This post is in response to many reader questions I received in last year’s survey like these:
- How could your husband encourage other husbands to support an organised wife?
- How to get the husband onboard?
- How did you get your husband to help so much?
My husband does contribute significantly to keeping things organised at home. If you would like to hear his take on things you can listen to episode 11 of the this family life podcast where I interview him and we chat about how we work things in our home.
To reach the point where we are now though, it has taken almost 20 years. With each child he began to do more and we had many discussion on household task involvement. We have both learnt a significant amount about working together in the home and here are my key lessons:
1. Your partner will see things differently to you
Everyone has a different level of tidiness and cleanliness that they are comfortable with. It is rare that you and your partner will at the start see eye to eye on this. Part of my key frustration in the beginning with my husband was that I couldn’t understand why he wouldn’t just do something that needed to be done without me asking – for example vacuuming the floor when it was filthy.
After many repeat conversations I worked out that he simply didn’t see the mess that I did. Unlike me who was home all day looking at it, he would come home in the evening and maybe not even spend anytime in the offending rooms to be able to see the mess or even if did see it, it wasn’t as big an issue for him as it was for me.
I learnt not to assume that my husband wasn’t simply choosing not to do stuff that I could see needed doing, he just wasn’t seeing it like I was.
2. You need to communicate what you need help with
It was from this learning that I realised instead of expecting my husband to mind read what I wanted done or wanted help with, I needed to communicate it to him. He has always been more than happy to do stuff I ask around the home, but if I didn’t ask he would preoccupy himself with something else.
Quite often on weekends he loves to spend as much time as he can in the garden. This is great as he keeps it looking well maintained, but there was and is times, when I would much prefer him to help me inside the house. I have tried two different approaches to make this happen:
- Do all the things I wanted help with myself, feeling resentful, while glaring and giving him the silent treatment.
- Explain to him I would like him to help with folding the washing and general tidying for example.
I think you can guess which approach worked the best!
3. You need to allocate tasks
It took us some time to work out the best way to get regular input on some of the bigger tasks around the home. Steps 1 and 2 only got us so far and I very often felt like I was repeating myself.
Over the years we have now allocated tasks that each of us tend to be responsible for. It is not that one of us can’t or won’t do the task, but unless otherwise stated we stick to completing these tasks and helping out each other as needed on them.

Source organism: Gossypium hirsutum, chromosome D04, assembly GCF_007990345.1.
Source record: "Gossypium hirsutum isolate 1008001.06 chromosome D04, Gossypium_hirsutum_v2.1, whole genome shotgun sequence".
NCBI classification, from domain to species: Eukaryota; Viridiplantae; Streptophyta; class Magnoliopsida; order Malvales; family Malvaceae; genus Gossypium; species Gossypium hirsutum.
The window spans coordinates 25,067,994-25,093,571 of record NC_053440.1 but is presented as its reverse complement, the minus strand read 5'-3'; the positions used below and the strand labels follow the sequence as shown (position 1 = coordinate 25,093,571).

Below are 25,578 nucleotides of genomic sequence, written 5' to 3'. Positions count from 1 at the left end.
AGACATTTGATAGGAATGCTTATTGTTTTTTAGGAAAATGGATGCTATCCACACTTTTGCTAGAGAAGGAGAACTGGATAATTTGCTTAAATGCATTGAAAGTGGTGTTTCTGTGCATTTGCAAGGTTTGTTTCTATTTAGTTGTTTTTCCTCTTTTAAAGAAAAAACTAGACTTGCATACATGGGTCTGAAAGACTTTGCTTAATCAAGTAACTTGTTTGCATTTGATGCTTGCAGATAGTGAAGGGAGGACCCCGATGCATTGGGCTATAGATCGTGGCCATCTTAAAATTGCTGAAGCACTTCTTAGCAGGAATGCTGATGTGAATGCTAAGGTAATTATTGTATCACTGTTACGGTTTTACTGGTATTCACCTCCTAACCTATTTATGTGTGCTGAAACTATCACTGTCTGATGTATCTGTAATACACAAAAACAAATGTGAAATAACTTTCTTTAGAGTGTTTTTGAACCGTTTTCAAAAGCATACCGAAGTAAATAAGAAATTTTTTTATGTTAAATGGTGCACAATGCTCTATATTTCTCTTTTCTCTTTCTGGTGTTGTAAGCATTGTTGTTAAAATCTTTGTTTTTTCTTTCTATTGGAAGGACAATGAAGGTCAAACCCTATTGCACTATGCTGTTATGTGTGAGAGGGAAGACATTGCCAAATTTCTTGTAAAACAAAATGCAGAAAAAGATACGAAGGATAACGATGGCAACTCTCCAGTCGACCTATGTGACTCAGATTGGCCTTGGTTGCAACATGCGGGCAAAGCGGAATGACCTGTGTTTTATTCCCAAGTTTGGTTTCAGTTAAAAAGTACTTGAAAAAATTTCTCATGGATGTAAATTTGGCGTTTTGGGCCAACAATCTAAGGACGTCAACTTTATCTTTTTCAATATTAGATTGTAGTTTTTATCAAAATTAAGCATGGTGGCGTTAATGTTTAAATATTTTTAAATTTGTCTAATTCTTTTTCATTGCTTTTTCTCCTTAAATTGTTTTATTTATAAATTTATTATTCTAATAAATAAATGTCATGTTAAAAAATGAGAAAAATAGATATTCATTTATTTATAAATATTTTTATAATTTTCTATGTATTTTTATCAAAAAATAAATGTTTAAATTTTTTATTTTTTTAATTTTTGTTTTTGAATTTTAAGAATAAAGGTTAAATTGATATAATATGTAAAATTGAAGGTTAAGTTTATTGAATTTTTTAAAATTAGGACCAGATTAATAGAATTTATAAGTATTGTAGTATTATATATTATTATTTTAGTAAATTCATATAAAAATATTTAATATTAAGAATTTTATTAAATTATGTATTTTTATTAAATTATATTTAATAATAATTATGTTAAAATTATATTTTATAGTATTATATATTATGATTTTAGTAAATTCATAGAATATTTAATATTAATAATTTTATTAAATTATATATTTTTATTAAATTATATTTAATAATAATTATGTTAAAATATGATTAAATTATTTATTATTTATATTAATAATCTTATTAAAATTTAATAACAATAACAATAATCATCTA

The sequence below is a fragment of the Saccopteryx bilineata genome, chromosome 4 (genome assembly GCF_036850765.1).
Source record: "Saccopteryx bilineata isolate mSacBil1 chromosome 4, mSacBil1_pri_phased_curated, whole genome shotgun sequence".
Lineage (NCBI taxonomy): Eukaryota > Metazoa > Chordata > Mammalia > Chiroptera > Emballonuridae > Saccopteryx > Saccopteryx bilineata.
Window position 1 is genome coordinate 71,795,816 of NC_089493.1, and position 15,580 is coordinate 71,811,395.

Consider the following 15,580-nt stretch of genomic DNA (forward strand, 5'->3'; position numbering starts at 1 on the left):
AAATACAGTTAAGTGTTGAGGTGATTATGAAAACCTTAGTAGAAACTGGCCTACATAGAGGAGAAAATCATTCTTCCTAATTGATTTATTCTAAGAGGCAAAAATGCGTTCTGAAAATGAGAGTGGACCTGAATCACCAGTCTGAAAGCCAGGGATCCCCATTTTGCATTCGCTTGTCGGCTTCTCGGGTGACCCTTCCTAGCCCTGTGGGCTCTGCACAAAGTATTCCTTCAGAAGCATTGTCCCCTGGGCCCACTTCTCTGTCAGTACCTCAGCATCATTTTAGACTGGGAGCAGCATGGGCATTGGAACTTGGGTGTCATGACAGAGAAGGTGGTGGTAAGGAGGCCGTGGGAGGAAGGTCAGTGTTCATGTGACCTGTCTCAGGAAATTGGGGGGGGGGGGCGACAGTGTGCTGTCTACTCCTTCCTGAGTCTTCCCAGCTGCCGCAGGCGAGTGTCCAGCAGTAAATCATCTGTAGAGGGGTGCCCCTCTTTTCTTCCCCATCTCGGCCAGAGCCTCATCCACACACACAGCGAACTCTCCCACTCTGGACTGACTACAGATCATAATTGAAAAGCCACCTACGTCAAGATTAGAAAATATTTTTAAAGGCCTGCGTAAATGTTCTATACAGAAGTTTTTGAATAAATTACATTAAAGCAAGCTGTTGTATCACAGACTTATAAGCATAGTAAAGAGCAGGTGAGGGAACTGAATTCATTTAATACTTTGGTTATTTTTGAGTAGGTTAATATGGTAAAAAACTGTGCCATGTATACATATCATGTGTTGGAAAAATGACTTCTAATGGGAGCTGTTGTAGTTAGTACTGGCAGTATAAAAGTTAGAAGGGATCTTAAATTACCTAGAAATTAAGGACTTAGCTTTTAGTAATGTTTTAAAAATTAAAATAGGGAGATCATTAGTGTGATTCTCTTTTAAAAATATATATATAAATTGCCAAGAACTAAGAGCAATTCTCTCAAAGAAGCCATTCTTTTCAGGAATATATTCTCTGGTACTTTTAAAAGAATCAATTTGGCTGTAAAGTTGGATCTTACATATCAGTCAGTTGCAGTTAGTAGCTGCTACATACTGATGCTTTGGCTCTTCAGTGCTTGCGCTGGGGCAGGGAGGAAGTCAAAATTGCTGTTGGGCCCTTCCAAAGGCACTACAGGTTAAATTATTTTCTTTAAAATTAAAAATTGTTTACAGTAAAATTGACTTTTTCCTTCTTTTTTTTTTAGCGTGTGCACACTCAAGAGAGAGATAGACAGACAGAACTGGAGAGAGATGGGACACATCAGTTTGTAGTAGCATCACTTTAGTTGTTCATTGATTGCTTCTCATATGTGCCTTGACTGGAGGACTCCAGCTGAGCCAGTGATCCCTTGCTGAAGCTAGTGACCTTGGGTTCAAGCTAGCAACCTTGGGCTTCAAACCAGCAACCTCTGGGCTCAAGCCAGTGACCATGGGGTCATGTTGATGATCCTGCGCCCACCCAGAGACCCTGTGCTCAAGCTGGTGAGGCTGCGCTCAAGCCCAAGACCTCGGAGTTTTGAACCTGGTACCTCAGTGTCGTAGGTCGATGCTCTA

My husband for example does the following:
- School camps for the older kids – the secondary school kids have great camps that require a decent amount of preparation, paperwork and meetings. For the last six years my husband has taken care of these.
- Myki tickets (public transport) – the three older children need yearly concession passes. This requires new photos, forms and trips to the station.
- Vacuuming once a week – I vacuum regurarly through out the week, but my husband will vacuum Sunday evening so we have a good base to start the school week on.
- Ironing shirts and uniforms– he irons all his own shirts for work and the kids’ uniforms for school.
- Unstack dishwasher – he unstacks the dishwasher before going to bed or first thing in the morning if it has been on twice in the evening.
He does many other things as well, but these are some of the key ones which make my life so much easier during the week.
4. You need to allow your partner to do it their way
When you allocate a task you need to be prepared for it to be done how they want to do it. I have learnt from experience that trying to control the way a task is done leads to disharmony.
My best advice for coping with this is walk away! If they do things very differently to you, take yourself to somewhere in the house where you can’t see it and remember to appreciate that they are contributing.
5. You need to continually adjust and adapt to growing family needs
As the kids grow up each year what needs to be done around the house and for the family changes. It can be easy for new tasks to simply fall to the primary carer. To ensure this doesn’t happen, you need to make sure that together you assess who is best positioned to take on the task and make a conscious decision about who does it, rather than just let it happen.